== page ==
I posted previously about my automatically generated wind maps. Now reader Charlie Houser writes to tell me of a very interesting variation on the same idea. It’s apparently being produced by the US Navy’s Pacific Meteorology and Oceanography Detachment at Point Mugu. Anyway, check it out: Southern California wind analysis.
They’re using the same weather buoy data I’m using. But they’re augmenting it with a lot of additional readings from shore stations, and (this is the cool part), they’re interpolating between the stations to produce forecasted windspeed and direction across the area between and around the observing stations.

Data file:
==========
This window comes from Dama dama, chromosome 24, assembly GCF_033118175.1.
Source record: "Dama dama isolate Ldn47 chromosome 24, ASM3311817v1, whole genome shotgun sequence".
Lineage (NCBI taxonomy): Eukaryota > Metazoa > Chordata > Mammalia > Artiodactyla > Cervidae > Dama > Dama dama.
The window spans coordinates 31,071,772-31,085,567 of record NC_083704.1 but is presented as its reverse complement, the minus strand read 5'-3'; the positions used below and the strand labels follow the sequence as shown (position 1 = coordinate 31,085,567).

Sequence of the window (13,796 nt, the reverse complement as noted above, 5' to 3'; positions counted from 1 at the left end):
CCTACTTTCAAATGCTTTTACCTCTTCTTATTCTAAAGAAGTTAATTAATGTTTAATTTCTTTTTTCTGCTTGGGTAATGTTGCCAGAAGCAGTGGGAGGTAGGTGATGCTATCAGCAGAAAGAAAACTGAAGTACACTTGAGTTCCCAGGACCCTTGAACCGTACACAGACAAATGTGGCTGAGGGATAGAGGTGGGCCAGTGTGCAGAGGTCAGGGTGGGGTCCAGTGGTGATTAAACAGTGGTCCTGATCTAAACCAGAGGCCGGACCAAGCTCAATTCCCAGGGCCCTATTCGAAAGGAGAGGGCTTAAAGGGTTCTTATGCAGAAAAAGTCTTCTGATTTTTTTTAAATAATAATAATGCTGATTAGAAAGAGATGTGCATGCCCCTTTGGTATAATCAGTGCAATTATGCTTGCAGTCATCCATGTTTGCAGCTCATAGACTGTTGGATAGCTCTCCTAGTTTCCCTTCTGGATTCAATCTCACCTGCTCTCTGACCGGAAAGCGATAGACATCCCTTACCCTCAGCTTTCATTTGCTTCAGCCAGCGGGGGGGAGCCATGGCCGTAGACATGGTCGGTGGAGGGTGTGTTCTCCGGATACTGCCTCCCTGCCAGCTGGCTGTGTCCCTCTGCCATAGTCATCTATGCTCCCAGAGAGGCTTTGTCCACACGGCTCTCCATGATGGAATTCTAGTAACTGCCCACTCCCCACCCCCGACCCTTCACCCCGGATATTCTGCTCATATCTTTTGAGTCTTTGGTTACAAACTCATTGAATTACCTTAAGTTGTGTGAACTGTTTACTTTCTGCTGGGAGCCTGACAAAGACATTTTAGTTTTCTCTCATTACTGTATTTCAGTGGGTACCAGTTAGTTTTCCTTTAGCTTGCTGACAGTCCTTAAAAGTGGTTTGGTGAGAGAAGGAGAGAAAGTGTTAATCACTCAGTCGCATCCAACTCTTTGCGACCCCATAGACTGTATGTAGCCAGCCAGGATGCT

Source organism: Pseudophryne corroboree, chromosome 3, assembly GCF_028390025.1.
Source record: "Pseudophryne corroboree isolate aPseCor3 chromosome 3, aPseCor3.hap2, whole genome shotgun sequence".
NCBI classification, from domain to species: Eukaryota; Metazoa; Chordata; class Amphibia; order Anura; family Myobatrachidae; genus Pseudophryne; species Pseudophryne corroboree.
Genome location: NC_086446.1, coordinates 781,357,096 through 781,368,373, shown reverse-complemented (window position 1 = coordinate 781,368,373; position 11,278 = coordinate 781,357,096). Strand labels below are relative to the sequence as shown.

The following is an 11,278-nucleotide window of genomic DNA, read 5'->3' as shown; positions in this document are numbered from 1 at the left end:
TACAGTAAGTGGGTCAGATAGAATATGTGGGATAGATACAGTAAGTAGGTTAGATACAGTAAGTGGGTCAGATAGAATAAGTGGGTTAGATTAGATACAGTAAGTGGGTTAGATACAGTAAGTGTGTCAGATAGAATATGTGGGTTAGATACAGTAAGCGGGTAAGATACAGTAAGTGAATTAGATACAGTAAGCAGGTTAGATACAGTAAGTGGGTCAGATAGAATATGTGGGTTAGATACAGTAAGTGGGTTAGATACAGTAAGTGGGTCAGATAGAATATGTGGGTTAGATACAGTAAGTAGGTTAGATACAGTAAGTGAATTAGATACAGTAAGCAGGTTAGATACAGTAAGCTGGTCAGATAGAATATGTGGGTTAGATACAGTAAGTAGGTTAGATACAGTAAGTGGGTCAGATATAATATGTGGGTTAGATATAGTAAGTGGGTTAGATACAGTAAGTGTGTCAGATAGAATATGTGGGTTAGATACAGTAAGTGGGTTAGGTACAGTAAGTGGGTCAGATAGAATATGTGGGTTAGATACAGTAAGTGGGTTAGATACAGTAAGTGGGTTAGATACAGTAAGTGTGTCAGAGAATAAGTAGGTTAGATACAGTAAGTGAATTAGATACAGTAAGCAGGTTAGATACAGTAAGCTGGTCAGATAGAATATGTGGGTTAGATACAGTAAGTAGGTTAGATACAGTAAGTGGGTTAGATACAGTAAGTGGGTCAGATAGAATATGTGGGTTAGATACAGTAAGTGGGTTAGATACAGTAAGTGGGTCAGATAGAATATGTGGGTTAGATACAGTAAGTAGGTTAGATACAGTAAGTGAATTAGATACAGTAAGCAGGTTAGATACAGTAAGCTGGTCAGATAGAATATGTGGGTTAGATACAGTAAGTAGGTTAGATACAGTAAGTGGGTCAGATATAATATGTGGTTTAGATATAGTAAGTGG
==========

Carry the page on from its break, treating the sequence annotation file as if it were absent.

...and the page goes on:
I’m not sure how sound that methodology is; my racing sailor’s sense is that especially during light-wind conditions, the interpolated vortexes this system seems to produce bear relatively little relationship to the actual winds you’d find out on the water. But in stronger-wind conditions, I’d think that interpolation between the various stations would actually do a pretty good job of predicting real wind conditions.
Anyway, I thought it was pretty interesting. Thanks for the tip, Charlie!